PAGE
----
Always a pleasure to see our good buddy TESLA.
@JNH, we better pay attention, next time the clue may ask for his first name, Nikola.

Tight themes. Searched out the reveal 54D, KENNEDY COMPOUND and then just entered JACK, BOBBY and TEDdy.

Of course, TOKAYS and CREMES went in without even thinking, go figure. Seems I know way too much about such things.

Had to work for the Chevy Subcompact, AVEO.
Same problem as PuzzleGirl for the SONES.

The crosswordese (as indicated) are probably the least objectionable we encounter.

FUN Monday!

Anonymous said...

Not to pick a nit, but I have always seen it as Bobby Sox or Bobby Soxers. Tokay was a gimme.

Golfballman said...

Had to create a google Acct. Too much trouble getting in. previous comment from Golfballman.

C said...

Good Monday puzzle. I started with BASS as well and was too stubborn to get off of it even though I knew HADJI was the correct 1 down. Stubbornness is usually my downfall in puzzles.

I got TOKAYS straight away cause back in the day my college roommates were Oenology majors (damn oenology ruining my flow ...)

have fun everybody, a three day weekend is on the horizon ...

Van55 said...

XWord Info reflects that TOKAY has appeared 9 times in the NYT puzzle since 1993, but only twice since 2002. http://www.xwordinfo.com/Finder

Who knows how many times it has appeared in the LAT puzzle? I don't. But it's definitely a sweet Hungarian desert wine that I know only from solving crosswords.

PG -- I am sure you know that I didn't use the word "callow" with any pejorative intent. I meant in in the sense of "youthful". My sincere apologies if I offended you.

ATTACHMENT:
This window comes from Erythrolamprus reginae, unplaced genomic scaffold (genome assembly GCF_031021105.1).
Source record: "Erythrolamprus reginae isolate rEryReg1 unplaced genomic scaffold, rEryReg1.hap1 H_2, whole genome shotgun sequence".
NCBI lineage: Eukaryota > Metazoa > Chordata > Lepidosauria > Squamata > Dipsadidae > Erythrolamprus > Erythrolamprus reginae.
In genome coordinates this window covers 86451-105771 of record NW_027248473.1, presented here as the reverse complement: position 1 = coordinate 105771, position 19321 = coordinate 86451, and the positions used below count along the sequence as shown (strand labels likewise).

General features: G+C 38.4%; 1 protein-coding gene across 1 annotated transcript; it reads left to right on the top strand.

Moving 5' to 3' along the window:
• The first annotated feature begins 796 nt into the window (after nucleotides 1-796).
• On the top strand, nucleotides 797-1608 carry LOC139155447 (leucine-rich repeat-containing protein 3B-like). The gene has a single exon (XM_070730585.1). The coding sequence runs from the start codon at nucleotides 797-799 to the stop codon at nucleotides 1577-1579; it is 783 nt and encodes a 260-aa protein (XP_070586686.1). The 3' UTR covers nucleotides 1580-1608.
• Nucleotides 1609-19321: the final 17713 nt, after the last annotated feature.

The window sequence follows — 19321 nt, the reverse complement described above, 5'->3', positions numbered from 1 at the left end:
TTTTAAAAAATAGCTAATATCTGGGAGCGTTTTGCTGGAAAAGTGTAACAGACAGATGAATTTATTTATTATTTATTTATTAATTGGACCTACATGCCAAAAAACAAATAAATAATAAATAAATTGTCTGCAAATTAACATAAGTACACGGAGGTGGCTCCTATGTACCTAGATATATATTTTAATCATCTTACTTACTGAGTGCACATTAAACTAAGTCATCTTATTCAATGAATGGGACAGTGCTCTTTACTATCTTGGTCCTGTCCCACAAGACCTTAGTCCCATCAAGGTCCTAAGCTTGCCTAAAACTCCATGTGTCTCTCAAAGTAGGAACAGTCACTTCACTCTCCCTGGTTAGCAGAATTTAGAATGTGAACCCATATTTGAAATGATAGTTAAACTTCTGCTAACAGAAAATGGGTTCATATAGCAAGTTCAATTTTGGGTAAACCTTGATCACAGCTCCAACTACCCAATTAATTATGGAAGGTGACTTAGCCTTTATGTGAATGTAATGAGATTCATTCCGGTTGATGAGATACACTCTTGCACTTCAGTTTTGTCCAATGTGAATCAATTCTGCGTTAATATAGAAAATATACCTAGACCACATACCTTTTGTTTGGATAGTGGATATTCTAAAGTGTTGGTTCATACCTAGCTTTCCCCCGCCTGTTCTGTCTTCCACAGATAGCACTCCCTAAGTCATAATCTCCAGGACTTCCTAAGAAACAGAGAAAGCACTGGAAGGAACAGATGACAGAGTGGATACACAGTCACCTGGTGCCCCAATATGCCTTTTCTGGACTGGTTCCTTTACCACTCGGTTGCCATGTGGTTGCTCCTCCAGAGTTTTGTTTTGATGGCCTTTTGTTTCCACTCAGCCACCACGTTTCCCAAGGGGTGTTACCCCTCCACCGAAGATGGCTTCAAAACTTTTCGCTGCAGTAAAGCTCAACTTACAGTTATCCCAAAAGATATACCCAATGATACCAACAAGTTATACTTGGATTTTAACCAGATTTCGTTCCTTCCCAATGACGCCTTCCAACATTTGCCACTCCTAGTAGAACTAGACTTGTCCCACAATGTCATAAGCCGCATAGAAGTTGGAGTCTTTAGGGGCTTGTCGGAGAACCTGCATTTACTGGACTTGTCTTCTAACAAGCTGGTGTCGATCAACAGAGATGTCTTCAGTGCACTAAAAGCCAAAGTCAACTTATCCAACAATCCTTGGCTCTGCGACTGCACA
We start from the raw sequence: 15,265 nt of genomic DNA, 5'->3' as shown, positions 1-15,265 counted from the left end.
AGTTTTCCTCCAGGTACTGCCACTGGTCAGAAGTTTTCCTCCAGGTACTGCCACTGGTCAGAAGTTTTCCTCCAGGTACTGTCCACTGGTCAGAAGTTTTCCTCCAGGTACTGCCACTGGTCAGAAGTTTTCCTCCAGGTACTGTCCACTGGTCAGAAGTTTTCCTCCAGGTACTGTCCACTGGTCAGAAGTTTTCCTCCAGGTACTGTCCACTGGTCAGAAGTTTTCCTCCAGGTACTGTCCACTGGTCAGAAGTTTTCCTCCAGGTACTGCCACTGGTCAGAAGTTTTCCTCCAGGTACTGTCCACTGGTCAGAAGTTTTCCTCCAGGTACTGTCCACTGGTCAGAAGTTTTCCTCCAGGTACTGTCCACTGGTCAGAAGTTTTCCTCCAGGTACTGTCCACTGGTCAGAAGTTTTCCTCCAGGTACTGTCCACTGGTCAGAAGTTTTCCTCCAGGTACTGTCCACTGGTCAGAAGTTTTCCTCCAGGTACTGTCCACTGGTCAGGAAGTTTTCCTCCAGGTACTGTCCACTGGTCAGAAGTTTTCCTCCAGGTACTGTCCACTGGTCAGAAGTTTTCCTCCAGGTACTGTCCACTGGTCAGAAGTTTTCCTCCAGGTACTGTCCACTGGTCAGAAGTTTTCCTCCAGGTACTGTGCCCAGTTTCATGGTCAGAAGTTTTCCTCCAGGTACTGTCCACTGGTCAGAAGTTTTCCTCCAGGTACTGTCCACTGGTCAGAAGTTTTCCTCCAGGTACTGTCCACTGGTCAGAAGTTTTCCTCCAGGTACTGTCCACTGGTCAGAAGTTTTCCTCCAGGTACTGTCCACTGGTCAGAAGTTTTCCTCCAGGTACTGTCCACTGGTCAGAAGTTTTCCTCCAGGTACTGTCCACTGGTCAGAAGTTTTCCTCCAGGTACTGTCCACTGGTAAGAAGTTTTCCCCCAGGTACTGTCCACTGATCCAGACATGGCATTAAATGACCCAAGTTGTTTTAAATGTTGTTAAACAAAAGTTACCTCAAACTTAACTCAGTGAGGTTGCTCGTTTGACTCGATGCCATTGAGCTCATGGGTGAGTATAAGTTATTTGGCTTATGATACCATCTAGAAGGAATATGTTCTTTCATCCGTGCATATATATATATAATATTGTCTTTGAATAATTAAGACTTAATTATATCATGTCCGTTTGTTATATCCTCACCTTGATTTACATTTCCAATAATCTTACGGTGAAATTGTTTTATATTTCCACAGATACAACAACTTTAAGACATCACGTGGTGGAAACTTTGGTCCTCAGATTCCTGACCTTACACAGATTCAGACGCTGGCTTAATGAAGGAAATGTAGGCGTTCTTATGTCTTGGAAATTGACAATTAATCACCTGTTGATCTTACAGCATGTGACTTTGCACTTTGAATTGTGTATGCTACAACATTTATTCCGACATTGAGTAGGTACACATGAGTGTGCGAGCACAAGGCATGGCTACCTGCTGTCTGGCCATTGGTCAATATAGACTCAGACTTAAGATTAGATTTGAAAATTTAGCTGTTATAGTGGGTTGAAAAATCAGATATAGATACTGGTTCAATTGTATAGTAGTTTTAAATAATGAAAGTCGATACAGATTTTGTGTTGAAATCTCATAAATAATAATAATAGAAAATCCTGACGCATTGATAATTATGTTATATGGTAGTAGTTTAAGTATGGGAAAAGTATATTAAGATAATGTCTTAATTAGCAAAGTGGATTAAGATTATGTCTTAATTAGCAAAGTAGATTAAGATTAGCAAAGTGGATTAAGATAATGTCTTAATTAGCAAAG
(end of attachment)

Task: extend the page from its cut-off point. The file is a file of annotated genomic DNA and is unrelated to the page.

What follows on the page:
Jeff said...

Big fan of this puzzle! Neat theme, excellent fill (aside from TOKAYS...). Nice start to a Monday!

choirwriter said...

Not being as well-versed in crosswordese, I got stuck at the cross of EBRO and SONES, but other than that, it was a slick and easy Monday. I like that Sajdak used the nicknames of all three Kennedys. We always say Bobby and Teddy, but John more often than Jack - I appreciate that he stayed consistent instead.

Music teacher gives thumbs up to DRUMS and HARP and Dame MYRA (thanks again for the clip, John!) and even SONES, now that I know what those are.

That's why we do crosswords - we just keep learnin' and learnin'!

CrazyCatLady said...

Cute Monday puzzle with a little bit of bite. Liked the Kennedy theme. I know we've have TOKAYS before, but couldn't retrieve it from my memory. SONES is a new one for me. Like PG, I wanted to squeeze decibels in there. Haven't heard of BOBBY SOCKS in ages. Didn't they go with poodle skirts and saddle shoes?

Sfingi said...

Just saw minitheme - annoying noise: WOOFER, DRUMS! More noise: SONES, HARP.